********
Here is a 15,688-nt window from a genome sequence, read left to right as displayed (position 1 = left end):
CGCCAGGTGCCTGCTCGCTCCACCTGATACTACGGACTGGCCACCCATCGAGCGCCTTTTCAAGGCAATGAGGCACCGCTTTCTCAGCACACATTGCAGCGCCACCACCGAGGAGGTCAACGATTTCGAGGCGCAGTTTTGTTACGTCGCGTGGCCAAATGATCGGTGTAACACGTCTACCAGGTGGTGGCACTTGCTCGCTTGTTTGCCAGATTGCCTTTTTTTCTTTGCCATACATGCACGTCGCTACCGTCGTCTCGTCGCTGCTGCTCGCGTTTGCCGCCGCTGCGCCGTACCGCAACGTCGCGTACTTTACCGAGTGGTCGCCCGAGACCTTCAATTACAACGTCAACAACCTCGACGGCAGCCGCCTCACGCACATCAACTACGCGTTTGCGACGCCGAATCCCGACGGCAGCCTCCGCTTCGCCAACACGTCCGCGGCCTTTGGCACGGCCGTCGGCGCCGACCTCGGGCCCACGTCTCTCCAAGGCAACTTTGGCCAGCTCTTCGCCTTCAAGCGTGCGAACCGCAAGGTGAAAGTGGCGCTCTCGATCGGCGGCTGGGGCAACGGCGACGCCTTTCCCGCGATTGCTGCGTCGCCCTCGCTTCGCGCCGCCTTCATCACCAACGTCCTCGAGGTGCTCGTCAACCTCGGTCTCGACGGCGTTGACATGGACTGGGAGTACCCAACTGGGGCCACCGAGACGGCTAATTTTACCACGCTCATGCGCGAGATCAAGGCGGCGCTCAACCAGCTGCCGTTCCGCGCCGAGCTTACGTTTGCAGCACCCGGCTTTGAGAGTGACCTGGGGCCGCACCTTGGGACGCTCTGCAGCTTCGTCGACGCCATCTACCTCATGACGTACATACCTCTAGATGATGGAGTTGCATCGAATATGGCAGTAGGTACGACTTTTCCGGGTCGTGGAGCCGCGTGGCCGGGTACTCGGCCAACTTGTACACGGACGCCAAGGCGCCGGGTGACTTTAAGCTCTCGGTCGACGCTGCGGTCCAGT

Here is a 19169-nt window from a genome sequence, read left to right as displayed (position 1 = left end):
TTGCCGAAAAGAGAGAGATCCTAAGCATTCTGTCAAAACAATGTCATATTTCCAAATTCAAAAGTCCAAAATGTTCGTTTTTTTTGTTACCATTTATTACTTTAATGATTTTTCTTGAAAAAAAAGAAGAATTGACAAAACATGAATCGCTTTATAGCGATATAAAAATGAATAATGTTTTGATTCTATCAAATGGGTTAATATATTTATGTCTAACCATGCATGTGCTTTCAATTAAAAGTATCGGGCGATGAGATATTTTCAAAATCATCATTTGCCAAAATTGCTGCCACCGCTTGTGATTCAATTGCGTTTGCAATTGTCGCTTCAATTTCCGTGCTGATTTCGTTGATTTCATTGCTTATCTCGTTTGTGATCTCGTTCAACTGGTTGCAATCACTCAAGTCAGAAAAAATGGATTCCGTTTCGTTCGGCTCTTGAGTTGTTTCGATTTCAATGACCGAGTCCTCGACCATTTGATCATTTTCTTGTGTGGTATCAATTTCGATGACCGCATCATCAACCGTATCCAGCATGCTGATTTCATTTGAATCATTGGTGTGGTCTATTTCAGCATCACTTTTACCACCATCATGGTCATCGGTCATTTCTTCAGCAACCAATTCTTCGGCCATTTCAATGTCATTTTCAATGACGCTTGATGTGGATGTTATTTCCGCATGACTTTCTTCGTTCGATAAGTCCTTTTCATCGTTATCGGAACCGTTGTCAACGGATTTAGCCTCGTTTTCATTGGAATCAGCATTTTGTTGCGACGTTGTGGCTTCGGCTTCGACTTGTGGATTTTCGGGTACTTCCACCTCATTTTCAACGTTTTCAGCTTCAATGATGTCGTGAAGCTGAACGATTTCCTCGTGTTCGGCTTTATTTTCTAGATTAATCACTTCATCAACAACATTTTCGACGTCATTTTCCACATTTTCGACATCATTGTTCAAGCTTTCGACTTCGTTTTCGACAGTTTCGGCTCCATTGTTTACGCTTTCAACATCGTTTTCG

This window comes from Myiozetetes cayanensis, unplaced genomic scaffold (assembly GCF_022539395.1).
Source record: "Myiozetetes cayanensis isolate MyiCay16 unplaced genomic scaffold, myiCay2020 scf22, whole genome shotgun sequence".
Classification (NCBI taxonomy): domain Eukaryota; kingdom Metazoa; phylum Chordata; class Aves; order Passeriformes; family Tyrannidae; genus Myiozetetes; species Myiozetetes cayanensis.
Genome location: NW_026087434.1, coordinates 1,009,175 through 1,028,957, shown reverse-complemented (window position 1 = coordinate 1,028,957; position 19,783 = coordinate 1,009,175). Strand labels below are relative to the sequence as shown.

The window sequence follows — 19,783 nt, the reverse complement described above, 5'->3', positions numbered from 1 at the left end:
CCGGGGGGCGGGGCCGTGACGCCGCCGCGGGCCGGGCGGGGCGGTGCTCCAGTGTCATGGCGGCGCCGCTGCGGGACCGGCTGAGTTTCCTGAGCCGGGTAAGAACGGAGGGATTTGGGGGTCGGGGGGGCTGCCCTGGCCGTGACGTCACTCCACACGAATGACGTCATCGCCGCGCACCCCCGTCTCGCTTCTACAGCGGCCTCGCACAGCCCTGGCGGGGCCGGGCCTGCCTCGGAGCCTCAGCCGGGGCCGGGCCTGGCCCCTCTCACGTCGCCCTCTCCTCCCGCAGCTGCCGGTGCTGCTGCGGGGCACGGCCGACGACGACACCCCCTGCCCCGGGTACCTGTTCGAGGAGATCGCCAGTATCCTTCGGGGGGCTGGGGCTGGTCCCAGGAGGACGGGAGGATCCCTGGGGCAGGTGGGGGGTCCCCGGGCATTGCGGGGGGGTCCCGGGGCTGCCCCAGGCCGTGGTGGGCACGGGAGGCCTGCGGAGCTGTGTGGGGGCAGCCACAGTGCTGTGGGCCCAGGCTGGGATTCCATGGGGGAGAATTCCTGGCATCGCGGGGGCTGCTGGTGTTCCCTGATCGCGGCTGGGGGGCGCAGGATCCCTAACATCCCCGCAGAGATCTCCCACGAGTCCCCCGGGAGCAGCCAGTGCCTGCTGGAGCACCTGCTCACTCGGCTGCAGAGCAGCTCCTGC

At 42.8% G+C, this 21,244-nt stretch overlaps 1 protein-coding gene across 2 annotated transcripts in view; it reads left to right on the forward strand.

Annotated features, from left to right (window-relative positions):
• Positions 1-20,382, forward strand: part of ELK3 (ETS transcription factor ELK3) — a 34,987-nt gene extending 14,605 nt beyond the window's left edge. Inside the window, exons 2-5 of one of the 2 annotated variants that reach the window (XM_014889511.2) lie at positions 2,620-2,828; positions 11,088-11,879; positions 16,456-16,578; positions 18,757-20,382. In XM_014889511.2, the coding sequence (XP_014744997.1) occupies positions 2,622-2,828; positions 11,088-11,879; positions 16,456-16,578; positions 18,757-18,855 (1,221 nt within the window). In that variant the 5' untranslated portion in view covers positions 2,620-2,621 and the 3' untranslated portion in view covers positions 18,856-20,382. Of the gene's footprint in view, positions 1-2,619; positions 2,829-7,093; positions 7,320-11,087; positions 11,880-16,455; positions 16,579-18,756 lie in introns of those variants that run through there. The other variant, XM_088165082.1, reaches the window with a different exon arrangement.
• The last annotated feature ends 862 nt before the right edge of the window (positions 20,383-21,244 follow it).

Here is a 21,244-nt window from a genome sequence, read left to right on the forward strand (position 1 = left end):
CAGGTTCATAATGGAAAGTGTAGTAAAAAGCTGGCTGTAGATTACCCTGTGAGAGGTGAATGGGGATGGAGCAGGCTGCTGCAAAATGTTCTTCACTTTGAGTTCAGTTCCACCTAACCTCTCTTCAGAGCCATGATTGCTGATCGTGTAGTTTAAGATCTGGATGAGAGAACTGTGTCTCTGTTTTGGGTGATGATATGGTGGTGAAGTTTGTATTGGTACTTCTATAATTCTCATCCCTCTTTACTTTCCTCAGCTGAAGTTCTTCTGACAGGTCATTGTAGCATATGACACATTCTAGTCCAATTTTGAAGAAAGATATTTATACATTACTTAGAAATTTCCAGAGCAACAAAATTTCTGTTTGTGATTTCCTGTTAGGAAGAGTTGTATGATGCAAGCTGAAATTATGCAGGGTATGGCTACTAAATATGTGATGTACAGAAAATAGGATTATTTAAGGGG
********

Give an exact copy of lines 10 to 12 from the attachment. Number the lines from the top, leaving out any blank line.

CCGGGGGGCGGGGCCGTGACGCCGCCGCGGGCCGGGCGGGGCGGTGCTCCAGTGTCATGGCGGCGCCGCTGCGGGACCGGCTGAGTTTCCTGAGCCGGGTAAGAACGGAGGGATTTGGGGGTCGGGGGGGCTGCCCTGGCCGTGACGTCACTCCACACGAATGACGTCATCGCCGCGCACCCCCGTCTCGCTTCTACAGCGGCCTCGCACAGCCCTGGCGGGGCCGGGCCTGCCTCGGAGCCTCAGCCGGGGCCGGGCCTGGCCCCTCTCACGTCGCCCTCTCCTCCCGCAGCTGCCGGTGCTGCTGCGGGGCACGGCCGACGACGACACCCCCTGCCCCGGGTACCTGTTCGAGGAGATCGCCAGTATCCTTCGGGGGGCTGGGGCTGGTCCCAGGAGGACGGGAGGATCCCTGGGGCAGGTGGGGGGTCCCCGGGCATTGCGGGGGGGTCCCGGGGCTGCCCCAGGCCGTGGTGGGCACGGGAGGCCTGCGGAGCTGTGTGGGGGCAGCCACAGTGCTGTGGGCCCAGGCTGGGATTCCATGGGGGAGAATTCCTGGCATCGCGGGGGCTGCTGGTGTTCCCTGATCGCGGCTGGGGGGCGCAGGATCCCTAACATCCCCGCAGAGATCTCCCACGAGTCCCCCGGGAGCAGCCAGTGCCTGCTGGAGCACCTGCTCACTCGGCTGCAGAGCAGCTCCTGC

At 42.8% G+C, this 21,244-nt stretch overlaps 1 protein-coding gene across 2 annotated transcripts in view; it reads left to right on the forward strand.

Annotated features, from left to right (window-relative positions):